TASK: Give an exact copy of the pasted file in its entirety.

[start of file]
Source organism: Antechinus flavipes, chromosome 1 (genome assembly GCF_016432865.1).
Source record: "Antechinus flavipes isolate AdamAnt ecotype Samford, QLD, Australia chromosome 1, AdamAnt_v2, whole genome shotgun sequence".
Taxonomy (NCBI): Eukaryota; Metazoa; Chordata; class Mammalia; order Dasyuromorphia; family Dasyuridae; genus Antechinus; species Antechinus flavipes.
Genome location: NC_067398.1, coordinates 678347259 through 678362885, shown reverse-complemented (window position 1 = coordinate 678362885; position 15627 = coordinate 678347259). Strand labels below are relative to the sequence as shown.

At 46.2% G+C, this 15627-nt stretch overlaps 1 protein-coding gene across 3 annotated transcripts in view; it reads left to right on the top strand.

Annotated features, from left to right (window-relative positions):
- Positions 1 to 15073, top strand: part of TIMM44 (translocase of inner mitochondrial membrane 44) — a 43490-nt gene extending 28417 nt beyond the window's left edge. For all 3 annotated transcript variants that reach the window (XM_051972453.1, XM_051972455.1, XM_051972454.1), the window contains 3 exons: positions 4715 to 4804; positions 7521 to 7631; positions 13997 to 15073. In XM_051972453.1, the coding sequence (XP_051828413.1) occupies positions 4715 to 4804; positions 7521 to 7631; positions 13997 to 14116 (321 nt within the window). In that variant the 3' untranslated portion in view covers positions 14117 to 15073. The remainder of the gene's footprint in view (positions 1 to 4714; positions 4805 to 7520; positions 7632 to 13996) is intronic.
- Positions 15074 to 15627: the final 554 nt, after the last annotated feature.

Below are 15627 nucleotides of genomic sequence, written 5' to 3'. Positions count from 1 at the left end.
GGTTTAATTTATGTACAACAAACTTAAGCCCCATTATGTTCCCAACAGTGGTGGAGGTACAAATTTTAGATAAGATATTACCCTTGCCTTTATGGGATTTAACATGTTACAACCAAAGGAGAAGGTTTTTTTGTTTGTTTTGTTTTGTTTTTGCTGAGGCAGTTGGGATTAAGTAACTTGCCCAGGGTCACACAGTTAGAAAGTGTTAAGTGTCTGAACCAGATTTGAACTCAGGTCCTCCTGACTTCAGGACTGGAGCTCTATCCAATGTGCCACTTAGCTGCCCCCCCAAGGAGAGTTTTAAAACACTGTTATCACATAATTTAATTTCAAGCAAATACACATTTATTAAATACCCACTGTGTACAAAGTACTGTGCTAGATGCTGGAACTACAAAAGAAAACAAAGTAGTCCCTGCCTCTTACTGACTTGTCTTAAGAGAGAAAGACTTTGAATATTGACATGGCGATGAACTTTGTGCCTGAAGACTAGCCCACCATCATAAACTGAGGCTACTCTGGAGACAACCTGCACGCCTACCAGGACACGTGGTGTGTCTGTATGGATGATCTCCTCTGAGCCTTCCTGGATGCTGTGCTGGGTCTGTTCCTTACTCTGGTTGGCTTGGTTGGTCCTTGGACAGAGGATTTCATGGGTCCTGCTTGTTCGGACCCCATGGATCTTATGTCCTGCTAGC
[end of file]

Source organism: Antechinus flavipes, chromosome 1 (genome assembly GCF_016432865.1).
Source record: "Antechinus flavipes isolate AdamAnt ecotype Samford, QLD, Australia chromosome 1, AdamAnt_v2, whole genome shotgun sequence".
Taxonomy (NCBI): Eukaryota; Metazoa; Chordata; class Mammalia; order Dasyuromorphia; family Dasyuridae; genus Antechinus; species Antechinus flavipes.
Genome location: NC_067398.1, coordinates 678347259 through 678362885, shown reverse-complemented (window position 1 = coordinate 678362885; position 15627 = coordinate 678347259). Strand labels below are relative to the sequence as shown.

At 46.2% G+C, this 15627-nt stretch overlaps 1 protein-coding gene across 3 annotated transcripts in view; it reads left to right on the top strand.

Annotated features, from left to right (window-relative positions):
- Positions 1 to 15073, top strand: part of TIMM44 (translocase of inner mitochondrial membrane 44) — a 43490-nt gene extending 28417 nt beyond the window's left edge. For all 3 annotated transcript variants that reach the window (XM_051972453.1, XM_051972455.1, XM_051972454.1), the window contains 3 exons: positions 4715 to 4804; positions 7521 to 7631; positions 13997 to 15073. In XM_051972453.1, the coding sequence (XP_051828413.1) occupies positions 4715 to 4804; positions 7521 to 7631; positions 13997 to 14116 (321 nt within the window). In that variant the 3' untranslated portion in view covers positions 14117 to 15073. The remainder of the gene's footprint in view (positions 1 to 4714; positions 4805 to 7520; positions 7632 to 13996) is intronic.
- Positions 15074 to 15627: the final 554 nt, after the last annotated feature.

Below are 15627 nucleotides of genomic sequence, written 5' to 3'. Positions count from 1 at the left end.
GGTTTAATTTATGTACAACAAACTTAAGCCCCATTATGTTCCCAACAGTGGTGGAGGTACAAATTTTAGATAAGATATTACCCTTGCCTTTATGGGATTTAACATGTTACAACCAAAGGAGAAGGTTTTTTTGTTTGTTTTGTTTTGTTTTTGCTGAGGCAGTTGGGATTAAGTAACTTGCCCAGGGTCACACAGTTAGAAAGTGTTAAGTGTCTGAACCAGATTTGAACTCAGGTCCTCCTGACTTCAGGACTGGAGCTCTATCCAATGTGCCACTTAGCTGCCCCCCCAAGGAGAGTTTTAAAACACTGTTATCACATAATTTAATTTCAAGCAAATACACATTTATTAAATACCCACTGTGTACAAAGTACTGTGCTAGATGCTGGAACTACAAAAGAAAACAAAGTAGTCCCTGCCTCTTACTGACTTGTCTTAAGAGAGAAAGACTTTGAATATTGACATGGCGATGAACTTTGTGCCTGAAGACTAGCCCACCATCATAAACTGAGGCTACTCTGGAGACAACCTGCACGCCTACCAGGACACGTGGTGTGTCTGTATGGATGATCTCCTCTGAGCCTTCCTGGATGCTGTGCTGGGTCTGTTCCTTACTCTGGTTGGCTTGGTTGGTCCTTGGACAGAGGATTTCATGGGTCCTGCTTGTTCGGACCCCATGGATCTTATGTCCTGCTAGC